Does that make sense?

AGiddyKipperInOneHand Wed 20-Mar-13 09:21:11

My dcs are similar, op, you are not alone, and am reading the advice with interest.

nickstmoritz Wed 20-Mar-13 14:07:34

Poor you OP. It's horrible when things go astray at home. I have similar age DDs and recognise some of your situations with them. Sounds like both you and DH are fed up so firstly why not try and organise something for yourselves - a night out, short break or just a game of badminton. Anything to get a break from the teenage whinging and then you can have a chat about him being off with you because he is fed up with the children. If the two of you feel tense then it does create tension in the home because you are worried about what mood he will be in as well as your DDs so nightmare for you.

Your eldest DD is at that stressful GCSE time and just expect some freaking out. Don't take it personally. Just let her know you are there for her if she needs you. I agree that a bit of bonding time can be good here - sometimes a trip to the theatre or something like that can break the tension because it doesn't involve any pressure to "talk about it" (like going for a meal) but gives you something else to talk about and enjoy. Can really change the mood.

Y8 or Y9 can be a bit notorious for going a bit rubbish at school. Check there is nothing in particular bothering DD2 (esp after what you said about self harming), then suggest to her that you might make an appointment with her tutor or head of year to chat about her behaviour and effort and how you can help, saying that might be enough to make her buck up. Actually meeting teacher/yr head can be helpful for you because you might find she's not as bad as you think or if she is then they will see you are trying to support what they do and they might make some suggestions to help like changing learning groups/sanctions/rewards etc. She will hopefully be dropping subjects she doesn't like and starting GCSE work so it's a good time for a fresh start.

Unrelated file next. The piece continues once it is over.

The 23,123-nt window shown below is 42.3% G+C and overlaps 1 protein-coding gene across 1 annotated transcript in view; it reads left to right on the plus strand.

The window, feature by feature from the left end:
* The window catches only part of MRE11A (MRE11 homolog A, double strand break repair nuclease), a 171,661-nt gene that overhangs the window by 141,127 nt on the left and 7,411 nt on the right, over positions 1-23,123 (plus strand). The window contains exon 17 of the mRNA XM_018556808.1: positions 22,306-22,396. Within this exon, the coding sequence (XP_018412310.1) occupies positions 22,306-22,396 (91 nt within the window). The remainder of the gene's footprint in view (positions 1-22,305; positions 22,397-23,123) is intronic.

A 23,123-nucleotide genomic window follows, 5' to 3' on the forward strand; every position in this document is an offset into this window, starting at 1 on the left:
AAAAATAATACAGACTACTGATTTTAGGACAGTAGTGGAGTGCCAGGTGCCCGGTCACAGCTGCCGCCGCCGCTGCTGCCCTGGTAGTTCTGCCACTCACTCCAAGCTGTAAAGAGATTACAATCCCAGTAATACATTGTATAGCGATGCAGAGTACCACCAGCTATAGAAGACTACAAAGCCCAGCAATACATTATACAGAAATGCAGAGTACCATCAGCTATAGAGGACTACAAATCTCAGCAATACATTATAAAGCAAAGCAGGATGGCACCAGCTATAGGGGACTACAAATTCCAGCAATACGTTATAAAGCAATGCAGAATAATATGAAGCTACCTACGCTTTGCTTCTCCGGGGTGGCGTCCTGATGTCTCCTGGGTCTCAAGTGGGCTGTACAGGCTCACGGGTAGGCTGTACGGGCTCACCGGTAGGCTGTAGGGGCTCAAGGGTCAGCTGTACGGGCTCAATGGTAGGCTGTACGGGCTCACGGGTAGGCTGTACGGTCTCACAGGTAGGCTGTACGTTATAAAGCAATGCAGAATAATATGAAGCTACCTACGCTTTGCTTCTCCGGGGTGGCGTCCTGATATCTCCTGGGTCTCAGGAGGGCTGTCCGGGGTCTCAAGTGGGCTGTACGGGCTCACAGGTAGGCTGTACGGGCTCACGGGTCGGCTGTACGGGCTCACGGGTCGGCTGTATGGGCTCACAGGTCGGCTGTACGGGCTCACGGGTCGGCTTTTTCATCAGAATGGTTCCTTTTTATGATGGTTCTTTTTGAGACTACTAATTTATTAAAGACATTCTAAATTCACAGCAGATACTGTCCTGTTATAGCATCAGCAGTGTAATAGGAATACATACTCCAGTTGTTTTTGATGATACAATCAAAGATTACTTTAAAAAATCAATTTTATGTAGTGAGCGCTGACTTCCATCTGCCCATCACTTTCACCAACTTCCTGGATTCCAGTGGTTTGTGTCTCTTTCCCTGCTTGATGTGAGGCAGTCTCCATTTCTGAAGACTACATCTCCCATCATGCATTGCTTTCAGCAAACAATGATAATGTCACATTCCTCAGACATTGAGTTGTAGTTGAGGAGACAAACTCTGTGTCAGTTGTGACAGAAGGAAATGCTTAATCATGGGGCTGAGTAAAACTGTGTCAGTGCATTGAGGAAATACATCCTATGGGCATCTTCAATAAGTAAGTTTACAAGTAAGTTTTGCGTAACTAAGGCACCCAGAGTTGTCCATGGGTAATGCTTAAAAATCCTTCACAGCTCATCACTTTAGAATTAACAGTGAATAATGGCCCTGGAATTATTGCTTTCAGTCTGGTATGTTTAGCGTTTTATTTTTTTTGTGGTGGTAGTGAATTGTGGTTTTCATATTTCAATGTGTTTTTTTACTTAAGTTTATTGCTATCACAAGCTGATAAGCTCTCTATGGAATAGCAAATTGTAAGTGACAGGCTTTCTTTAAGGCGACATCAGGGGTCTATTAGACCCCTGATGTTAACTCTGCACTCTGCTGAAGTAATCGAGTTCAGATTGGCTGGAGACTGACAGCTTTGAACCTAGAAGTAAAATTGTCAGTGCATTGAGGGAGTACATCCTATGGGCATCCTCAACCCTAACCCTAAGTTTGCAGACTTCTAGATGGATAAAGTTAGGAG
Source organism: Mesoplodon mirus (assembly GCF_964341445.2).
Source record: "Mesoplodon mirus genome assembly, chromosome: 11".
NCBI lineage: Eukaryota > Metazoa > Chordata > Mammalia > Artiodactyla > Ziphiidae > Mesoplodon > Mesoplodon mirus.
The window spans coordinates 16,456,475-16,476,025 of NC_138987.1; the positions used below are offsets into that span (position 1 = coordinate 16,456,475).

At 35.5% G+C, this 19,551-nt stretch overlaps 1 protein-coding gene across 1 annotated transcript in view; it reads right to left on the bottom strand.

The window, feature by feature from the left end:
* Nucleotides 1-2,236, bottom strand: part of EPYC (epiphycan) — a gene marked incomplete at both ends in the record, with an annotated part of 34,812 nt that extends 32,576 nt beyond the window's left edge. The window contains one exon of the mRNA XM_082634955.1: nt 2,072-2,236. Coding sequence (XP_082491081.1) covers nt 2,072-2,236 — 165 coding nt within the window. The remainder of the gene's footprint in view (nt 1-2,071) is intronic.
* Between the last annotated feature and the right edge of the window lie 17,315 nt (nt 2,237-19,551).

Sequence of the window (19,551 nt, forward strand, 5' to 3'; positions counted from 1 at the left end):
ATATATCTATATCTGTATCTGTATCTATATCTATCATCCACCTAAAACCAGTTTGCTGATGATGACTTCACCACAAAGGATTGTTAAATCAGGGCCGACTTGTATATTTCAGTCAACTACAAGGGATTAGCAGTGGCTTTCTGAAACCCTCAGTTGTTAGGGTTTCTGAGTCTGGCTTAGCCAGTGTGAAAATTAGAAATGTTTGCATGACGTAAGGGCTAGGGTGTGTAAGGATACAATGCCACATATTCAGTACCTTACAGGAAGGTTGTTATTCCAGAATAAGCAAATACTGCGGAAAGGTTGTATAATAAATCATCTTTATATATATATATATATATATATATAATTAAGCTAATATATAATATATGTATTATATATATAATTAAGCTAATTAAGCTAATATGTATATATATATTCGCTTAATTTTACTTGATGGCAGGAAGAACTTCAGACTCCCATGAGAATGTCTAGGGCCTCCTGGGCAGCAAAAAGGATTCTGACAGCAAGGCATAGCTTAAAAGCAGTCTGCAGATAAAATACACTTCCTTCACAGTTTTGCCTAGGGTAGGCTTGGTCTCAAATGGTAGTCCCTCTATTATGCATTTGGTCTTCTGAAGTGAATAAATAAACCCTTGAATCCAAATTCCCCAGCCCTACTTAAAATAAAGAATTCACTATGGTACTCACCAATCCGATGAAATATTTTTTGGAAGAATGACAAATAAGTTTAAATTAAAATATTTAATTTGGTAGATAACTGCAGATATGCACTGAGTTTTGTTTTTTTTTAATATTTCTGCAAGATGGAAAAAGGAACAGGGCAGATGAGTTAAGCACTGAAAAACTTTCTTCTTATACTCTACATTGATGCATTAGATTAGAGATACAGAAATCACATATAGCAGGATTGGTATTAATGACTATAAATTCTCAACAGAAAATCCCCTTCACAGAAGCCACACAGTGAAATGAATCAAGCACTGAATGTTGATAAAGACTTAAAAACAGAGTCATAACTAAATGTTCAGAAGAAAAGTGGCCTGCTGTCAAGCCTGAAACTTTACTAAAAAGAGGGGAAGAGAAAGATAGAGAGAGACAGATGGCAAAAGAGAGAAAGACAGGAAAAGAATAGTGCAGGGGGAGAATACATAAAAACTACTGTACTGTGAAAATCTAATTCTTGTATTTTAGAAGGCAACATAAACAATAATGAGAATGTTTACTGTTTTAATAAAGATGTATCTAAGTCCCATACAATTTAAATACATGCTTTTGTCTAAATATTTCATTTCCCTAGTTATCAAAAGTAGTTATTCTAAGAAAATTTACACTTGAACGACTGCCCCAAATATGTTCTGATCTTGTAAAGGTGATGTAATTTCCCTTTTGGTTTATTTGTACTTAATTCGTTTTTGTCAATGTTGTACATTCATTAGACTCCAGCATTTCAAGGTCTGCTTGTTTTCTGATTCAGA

Make it clear that you and DH run her around and pay for all those hobbies and if she cannot be bothered to come to the table and eat with the family or is constantly rude to you then the taxi service stops for a week until it improves.

One thing which might sound strange that I did when we were all a bit grumpy and tense with each other was to go and buy a load of items to make ice cream puddings - bananas, neopolitan ice cream, fruit salad, (the old fashioned type) squirty cream, chopped nuts and squeezy sauce, sprinkles...the lot. Put it all on the table and let everyone make a knickerbocker glory, banana split or any other crazy pudding. Both teen girls ended up laughing with the family and even DH who was in a crap mood with them cracked a smile and joined in. No-one can be mardy while doing this and it totally worked in lifting the tensions. Follow with funny DVD. Do something unexpected and let them know you are human too and would like a bit of family fun too sometimes.
Teens can be very hurtful sometimes but try and take a deep breath and ignore the smaller stuff. Tell DH that he needs to pick his battles with them too or he will just be constantly peeved.

Fedupwithteens Wed 20-Mar-13 14:22:32

Thanks to all for the support. It's nice to know I'm not the only one to face these things.

Just to pick up on a few points:

I think I'm fairly happy dealing with dd1, mainly because 80% of the time she is happy, good company and getting on with us all. The other 20% isn't out of character for her, it's just more "focussed" at the moment with her exams coming up, so I guess I need to cut her some slack and roll with the punches a little.